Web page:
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38 best foods for high blood pressure

Dec 10, 2023Dec 10, 2023

Nearly half of Americans have high blood pressure, which increases the risk for heart disease and stroke—two of the leading causes of death in the United States, according to the Centers for Disease Control and Prevention. And that percentage increases with age: roughly 70% of adults older than 65 have high blood pressure, also known as hypertension. But lifestyle changes, such as exercising regularly, cutting back on alcohol, and getting proper nutrition can help.

Simply put, blood pressure is "pressure of blood pushing against the walls of your arteries," which carry blood to other parts of your body. While your blood pressure naturally fluctuates throughout the day, if it remains high for too long it can and lead to other health problems, such as heart disease, heart attack, and stroke.

You might be diagnosed with hypertension if your systolic blood pressure (the first number in a reading) is greater than 130 mm Hg or your diastolic blood pressure is greater than 80 mm Hg, as defined by the CDC. Although medication can help you manage high blood pressure, diet changes can improve your numbers as well.

According to a 2020 study published in Advances in Nutrition, a Dietary Approach to Stop Hypertension (also known as DASH) helped people significantly reduce their blood pressure. The DASH diet is rich in fruits, vegetables, nuts and seeds and low in sodium. Another study found that following a Mediterranean diet, which is rich in seafood, fruit and nuts, could help lower blood pressure as well.

Whole foods that are heavily plant-based, high in fiber and rich in antioxidants is the best way to go, according to Julia Zumpano, a registered dietician at Cleveland Clinic's Center for Human Nutrition.

"We know antioxidants protect ourselves from damage, which can be really helpful when it comes to our overall health and especially blood pressure," says Zumpano, who specializes in preventive cardiology. "There's a lot of focus on what not to eat and not enough focus on what to eat. We know that ultra processed foods, fast foods and packaged foods lead to increased levels of blood pressure, but antiinflammatory foods that are high in antioxidants can help lower it."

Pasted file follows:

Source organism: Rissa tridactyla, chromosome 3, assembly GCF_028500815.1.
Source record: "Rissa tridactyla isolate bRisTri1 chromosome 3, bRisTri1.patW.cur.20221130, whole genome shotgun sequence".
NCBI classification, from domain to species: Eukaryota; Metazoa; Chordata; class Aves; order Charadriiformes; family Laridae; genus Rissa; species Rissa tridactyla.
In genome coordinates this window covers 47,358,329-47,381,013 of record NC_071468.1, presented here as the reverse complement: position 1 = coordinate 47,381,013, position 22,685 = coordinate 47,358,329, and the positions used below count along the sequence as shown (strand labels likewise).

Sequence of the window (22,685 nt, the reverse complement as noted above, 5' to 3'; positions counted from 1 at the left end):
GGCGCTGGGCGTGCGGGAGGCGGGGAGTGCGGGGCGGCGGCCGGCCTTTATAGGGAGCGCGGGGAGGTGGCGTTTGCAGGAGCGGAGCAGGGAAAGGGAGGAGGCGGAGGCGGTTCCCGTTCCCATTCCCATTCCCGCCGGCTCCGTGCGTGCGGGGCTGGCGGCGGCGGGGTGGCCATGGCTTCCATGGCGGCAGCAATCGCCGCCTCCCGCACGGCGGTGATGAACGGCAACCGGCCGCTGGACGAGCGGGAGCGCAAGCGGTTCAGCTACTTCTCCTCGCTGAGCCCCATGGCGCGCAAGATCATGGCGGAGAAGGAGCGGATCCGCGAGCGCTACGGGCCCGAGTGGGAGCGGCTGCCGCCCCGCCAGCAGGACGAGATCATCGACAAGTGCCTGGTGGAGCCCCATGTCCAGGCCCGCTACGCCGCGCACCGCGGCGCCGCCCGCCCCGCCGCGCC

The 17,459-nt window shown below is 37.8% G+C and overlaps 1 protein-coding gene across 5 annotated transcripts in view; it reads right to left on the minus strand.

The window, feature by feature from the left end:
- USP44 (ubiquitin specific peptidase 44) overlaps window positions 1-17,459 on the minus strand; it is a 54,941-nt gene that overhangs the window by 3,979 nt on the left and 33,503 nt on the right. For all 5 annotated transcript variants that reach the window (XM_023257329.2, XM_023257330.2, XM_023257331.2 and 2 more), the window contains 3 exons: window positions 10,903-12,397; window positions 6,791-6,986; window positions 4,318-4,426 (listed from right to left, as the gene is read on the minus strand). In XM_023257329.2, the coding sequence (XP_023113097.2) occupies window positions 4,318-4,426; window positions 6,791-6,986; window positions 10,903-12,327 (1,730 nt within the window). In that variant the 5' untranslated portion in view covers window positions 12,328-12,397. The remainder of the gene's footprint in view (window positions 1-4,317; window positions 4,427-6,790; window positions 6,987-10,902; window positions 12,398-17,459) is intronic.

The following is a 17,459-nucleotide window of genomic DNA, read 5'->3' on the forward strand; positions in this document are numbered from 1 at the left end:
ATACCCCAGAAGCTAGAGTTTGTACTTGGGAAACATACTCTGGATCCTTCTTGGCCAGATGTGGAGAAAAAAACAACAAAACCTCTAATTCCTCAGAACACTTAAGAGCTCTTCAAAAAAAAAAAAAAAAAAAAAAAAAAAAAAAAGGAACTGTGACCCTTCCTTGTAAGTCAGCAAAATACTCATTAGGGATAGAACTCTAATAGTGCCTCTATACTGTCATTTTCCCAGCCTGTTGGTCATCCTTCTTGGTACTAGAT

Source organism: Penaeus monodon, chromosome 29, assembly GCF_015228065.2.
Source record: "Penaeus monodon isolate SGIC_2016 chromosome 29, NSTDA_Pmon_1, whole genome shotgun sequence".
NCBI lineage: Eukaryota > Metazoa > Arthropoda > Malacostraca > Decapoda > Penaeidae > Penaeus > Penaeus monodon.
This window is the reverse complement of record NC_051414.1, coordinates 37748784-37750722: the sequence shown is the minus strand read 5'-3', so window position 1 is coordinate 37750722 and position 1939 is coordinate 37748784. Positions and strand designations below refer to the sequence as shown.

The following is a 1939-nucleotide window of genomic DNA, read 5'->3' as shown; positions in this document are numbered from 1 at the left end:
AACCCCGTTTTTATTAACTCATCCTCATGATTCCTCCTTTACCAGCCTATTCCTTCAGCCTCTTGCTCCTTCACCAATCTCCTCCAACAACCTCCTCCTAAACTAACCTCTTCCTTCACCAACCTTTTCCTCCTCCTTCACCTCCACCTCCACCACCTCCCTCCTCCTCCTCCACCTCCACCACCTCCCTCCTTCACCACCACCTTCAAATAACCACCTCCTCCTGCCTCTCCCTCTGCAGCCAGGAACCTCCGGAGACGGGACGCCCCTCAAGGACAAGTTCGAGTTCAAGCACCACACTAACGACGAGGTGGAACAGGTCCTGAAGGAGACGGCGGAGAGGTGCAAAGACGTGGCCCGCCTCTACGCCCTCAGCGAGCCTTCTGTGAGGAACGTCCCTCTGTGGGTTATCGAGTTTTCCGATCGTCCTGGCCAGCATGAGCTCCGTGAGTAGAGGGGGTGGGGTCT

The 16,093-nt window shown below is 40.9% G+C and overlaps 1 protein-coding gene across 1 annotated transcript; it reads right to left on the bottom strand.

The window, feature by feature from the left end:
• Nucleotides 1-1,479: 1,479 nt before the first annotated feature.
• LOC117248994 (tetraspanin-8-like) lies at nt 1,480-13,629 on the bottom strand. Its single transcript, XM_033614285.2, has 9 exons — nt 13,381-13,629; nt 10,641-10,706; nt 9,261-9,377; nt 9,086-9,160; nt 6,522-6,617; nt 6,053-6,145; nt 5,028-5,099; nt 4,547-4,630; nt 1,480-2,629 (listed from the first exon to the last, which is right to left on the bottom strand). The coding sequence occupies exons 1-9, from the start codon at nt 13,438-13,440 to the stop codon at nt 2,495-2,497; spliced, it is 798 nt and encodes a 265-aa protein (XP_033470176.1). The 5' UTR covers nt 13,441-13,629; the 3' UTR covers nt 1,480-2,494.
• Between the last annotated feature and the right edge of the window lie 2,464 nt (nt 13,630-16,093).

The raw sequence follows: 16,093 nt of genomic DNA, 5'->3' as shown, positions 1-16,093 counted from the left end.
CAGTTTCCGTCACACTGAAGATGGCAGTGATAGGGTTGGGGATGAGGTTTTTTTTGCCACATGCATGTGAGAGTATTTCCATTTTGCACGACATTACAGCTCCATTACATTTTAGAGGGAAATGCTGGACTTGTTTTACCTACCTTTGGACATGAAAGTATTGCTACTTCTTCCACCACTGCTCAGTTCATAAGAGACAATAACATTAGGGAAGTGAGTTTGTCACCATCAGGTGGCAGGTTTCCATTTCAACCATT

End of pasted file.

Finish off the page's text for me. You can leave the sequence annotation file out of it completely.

Here's what Zumpano recommends:

These foods protect against oxidative stress, which causes inflammation. Some options include:

Vitamin E is a fat-soluble vitamin that acts as a strong antioxidant and protects cells from damage. Examples include:

Potassium relaxes your blood vessel's walls and helps your body remove excess sodium, says Zumpano; however, if you have kidney disease you’ll want to be mindful about the amount of potassium in your diet as your kidneys are unable to remove the extra potassium in your blood.

Some options that are high in potassium are:

Selenium is another antioxidant that protects from oxidative stress. Selenium can be found in:

"L-arginine is an amino acid that helps make nitric acid, a chemical that aids in relaxing muscle cells, which some research shows can help lower blood pressure," explains Zumpano. Those foods include:

Dairy is a high source of calcium, which has also been proven to help lower blood pressure. Experts recommend 1,000 to 1,500 milligrams of calcium per day, mostly from dairy. Other sources of calcium include:

Overall, foods that suppress inflammation, such as those high in omega-3 fatty acids, which are found in:

While you can get magnesium through supplements, there are also magnesium-rich foods that can help lower your blood pressure:

Garlic has also been proven to reduce inflammation, which can help lower blood pressure.

"It can also add flavor to food so that maybe you’re using less salt," says Zumpano.

A variety of herbs and spices can also help lower blood pressure, such as:

When it comes to lowering blood pressure, nutrition is only one piece of the buzzle. It's important to stay hydrated, avoid sugary drinks and exercise for at least 30 minutes most days.

"I always advise people to use the rainbow to guide your plate and get food of every color in the rainbow," says Zumpano. "Then you’ll really be able to maximize the amount of nutrients you’re consuming in your diet, which helps your overall health and not just your blood pressure. It can also help prevent diabetes and promote overall health and suppress inflammation."

What is high blood pressure? How food can help lower blood pressure What you should eat to help lower your blood pressure Foods that are high in vitamin C Foods that are high in vitamin E Foods that are high in potassium Foods that are high in selenium Foods that are high in L-arginine Foods that are high in calcium Foods that are high in omega-3s Foods that are high in magnesium Other foods that can help lower blood pressure